Another beautiful day, another failure to just go for a casual spin. It's just not in me...#cycling
Took my monday long loop route and added the Red River Trail segment. Long ride on a beautiful day!#cycling
Thinning the tree. It’s gonna be a big crop this year…#junedrop
One of my first truly long rides of the season. I've done a 45k version of this ride, and last year I extended it to 55k by heading to St. Albert and riding the Red River trail to start.#cycling
Documenting my absurd journey to bridging an IRC client to a bunch of messaging services. Totally nuts and totally worth it. #selfhosting #hacking #technology
IRC, or Internet Relay Chat, is unquestionably the progenitor of modern online chat systems. IRC preceded instant messaging platforms like ICQ or AOL Instant Messenger, and in doing so connected people in real-time in a way that would lay the groundwork, not for just those instant messaging platforms that would follow, but for modern social media platforms as we know them today. And today, while certainly diminished, IRC still plays an important role in connected communities of people, particularly in the IT space.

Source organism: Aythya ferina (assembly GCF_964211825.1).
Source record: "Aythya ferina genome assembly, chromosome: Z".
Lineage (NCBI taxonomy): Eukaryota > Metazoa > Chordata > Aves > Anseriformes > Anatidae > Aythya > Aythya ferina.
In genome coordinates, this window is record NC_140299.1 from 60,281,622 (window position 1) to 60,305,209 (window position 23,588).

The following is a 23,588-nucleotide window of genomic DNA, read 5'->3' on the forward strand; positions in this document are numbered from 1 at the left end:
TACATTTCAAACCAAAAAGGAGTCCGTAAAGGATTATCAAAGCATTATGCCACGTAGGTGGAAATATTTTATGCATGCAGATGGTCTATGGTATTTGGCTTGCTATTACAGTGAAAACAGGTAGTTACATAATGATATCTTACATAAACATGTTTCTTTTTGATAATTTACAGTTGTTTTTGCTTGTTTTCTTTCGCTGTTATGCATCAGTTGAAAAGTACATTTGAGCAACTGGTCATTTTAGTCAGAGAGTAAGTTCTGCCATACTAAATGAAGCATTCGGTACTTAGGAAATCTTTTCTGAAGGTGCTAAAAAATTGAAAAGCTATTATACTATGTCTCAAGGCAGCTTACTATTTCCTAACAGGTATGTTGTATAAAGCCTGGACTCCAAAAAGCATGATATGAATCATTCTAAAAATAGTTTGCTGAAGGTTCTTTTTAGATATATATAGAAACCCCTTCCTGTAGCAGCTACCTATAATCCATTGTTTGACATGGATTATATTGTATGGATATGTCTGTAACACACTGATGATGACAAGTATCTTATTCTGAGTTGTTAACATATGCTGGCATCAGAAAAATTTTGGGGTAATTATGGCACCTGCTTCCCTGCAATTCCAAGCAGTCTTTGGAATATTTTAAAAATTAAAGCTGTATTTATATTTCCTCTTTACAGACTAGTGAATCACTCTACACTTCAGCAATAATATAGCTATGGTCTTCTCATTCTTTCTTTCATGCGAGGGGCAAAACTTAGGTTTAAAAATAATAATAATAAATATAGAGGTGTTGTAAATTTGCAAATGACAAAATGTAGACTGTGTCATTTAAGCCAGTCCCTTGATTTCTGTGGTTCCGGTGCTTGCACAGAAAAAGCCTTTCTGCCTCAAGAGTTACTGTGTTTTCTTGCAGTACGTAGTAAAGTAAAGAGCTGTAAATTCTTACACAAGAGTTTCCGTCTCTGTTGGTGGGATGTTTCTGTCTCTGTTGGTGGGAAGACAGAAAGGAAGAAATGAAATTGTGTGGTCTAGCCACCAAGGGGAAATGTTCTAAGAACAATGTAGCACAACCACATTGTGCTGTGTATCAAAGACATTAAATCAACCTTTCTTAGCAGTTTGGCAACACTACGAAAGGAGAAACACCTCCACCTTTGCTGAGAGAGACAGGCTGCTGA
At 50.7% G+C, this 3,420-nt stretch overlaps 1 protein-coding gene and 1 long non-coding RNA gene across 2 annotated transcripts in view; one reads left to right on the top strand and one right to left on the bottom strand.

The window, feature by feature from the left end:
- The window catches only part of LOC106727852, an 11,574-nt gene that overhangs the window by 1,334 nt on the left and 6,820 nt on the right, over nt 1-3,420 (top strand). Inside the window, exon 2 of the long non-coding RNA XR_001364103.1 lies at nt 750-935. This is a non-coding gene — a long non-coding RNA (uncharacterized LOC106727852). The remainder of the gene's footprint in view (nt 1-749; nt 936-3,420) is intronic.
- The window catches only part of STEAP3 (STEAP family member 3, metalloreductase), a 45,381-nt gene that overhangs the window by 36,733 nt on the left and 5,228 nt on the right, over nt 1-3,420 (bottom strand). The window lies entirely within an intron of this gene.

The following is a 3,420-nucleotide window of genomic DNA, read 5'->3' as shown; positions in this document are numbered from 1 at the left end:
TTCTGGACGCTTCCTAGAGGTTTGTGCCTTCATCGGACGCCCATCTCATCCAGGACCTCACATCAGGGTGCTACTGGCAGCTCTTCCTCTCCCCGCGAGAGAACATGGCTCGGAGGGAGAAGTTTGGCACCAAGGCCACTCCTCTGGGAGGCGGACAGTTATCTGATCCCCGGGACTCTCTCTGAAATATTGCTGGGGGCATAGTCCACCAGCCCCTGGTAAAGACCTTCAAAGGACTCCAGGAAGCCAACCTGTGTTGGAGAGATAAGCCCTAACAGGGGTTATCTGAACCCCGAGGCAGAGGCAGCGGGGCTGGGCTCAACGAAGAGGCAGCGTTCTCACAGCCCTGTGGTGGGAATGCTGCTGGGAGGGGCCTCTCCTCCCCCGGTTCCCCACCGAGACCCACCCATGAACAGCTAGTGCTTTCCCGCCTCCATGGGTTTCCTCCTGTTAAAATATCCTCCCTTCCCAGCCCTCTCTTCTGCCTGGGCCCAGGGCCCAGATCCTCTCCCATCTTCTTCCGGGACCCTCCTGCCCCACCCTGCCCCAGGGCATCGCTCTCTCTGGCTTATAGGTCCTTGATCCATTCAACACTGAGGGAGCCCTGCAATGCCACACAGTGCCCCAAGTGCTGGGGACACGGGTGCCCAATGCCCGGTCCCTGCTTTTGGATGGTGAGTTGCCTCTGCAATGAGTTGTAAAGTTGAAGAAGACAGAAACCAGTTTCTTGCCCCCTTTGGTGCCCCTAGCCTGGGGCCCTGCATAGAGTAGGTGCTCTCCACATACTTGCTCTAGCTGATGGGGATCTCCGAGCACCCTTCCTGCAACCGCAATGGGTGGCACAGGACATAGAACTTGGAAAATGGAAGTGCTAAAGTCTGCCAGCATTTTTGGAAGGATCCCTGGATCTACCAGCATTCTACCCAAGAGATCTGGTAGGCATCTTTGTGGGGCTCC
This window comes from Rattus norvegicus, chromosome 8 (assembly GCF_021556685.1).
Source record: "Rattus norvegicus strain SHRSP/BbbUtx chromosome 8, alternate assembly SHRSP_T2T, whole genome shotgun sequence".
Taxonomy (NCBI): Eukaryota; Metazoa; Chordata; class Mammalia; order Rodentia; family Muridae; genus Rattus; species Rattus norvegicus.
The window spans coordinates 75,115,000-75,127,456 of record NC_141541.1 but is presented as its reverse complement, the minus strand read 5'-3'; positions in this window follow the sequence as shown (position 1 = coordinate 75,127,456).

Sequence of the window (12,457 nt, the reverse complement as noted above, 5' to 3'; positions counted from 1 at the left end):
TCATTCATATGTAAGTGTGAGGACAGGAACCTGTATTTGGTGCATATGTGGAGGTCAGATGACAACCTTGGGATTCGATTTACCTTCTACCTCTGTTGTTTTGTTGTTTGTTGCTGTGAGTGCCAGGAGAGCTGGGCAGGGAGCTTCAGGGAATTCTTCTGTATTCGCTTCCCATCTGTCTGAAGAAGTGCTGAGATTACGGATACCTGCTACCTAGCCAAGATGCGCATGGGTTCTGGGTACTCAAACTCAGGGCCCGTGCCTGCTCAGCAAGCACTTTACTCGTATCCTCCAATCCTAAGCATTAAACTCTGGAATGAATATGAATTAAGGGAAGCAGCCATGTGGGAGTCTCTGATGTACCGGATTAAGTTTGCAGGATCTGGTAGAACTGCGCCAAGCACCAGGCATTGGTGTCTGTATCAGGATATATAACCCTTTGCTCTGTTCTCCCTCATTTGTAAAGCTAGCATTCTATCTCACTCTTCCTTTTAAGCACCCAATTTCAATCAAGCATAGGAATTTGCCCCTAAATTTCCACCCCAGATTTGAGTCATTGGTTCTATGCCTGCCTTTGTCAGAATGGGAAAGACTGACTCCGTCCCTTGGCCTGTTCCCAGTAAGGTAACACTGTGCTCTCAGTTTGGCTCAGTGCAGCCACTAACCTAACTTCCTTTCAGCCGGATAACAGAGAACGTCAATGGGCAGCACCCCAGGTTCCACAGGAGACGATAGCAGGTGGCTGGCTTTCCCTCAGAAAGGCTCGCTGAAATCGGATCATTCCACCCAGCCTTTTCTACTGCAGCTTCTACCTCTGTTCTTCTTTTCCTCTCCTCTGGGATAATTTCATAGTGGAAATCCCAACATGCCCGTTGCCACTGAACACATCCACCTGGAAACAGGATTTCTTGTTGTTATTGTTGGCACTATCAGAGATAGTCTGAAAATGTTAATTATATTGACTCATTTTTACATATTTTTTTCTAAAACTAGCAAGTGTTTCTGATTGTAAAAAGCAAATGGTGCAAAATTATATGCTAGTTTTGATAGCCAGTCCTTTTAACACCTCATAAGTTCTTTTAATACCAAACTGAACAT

But IRC isn’t without its flaws, and those flaws created openings for many competitors:
- Chatting is ephemeral. If you’re not connected there’s no way to receive messages that were sent while you were away.
- Text-based. No images or giphy animations here, and file sharing is direct, client-to-client only.
- The mobile story in general, and notifications in particular, are weak.
Now, the IRC community has worked hard to address the first problem with bouncers and changes to the IRC protocol (I’ll dig into this later).
Issue two… well, bluntly, I actually view that as a benefit rather than a drawback, but obviously that’s a matter of personal taste.
As for issue three, it’s still true that the mobile story isn’t great, though there is slow steady progress (Android now boasts a few pretty decent mobile IRC clients).
But IRC also has some enormous benefits:
- It’s open and federated. Running a server yourself is trivial.
- Clients are heavily customizable for power users.
- It’s fast and lightweight.
And these various other products (like Slack, Signal, etc) have some mirror image drawbacks:
- Closed walled gardens.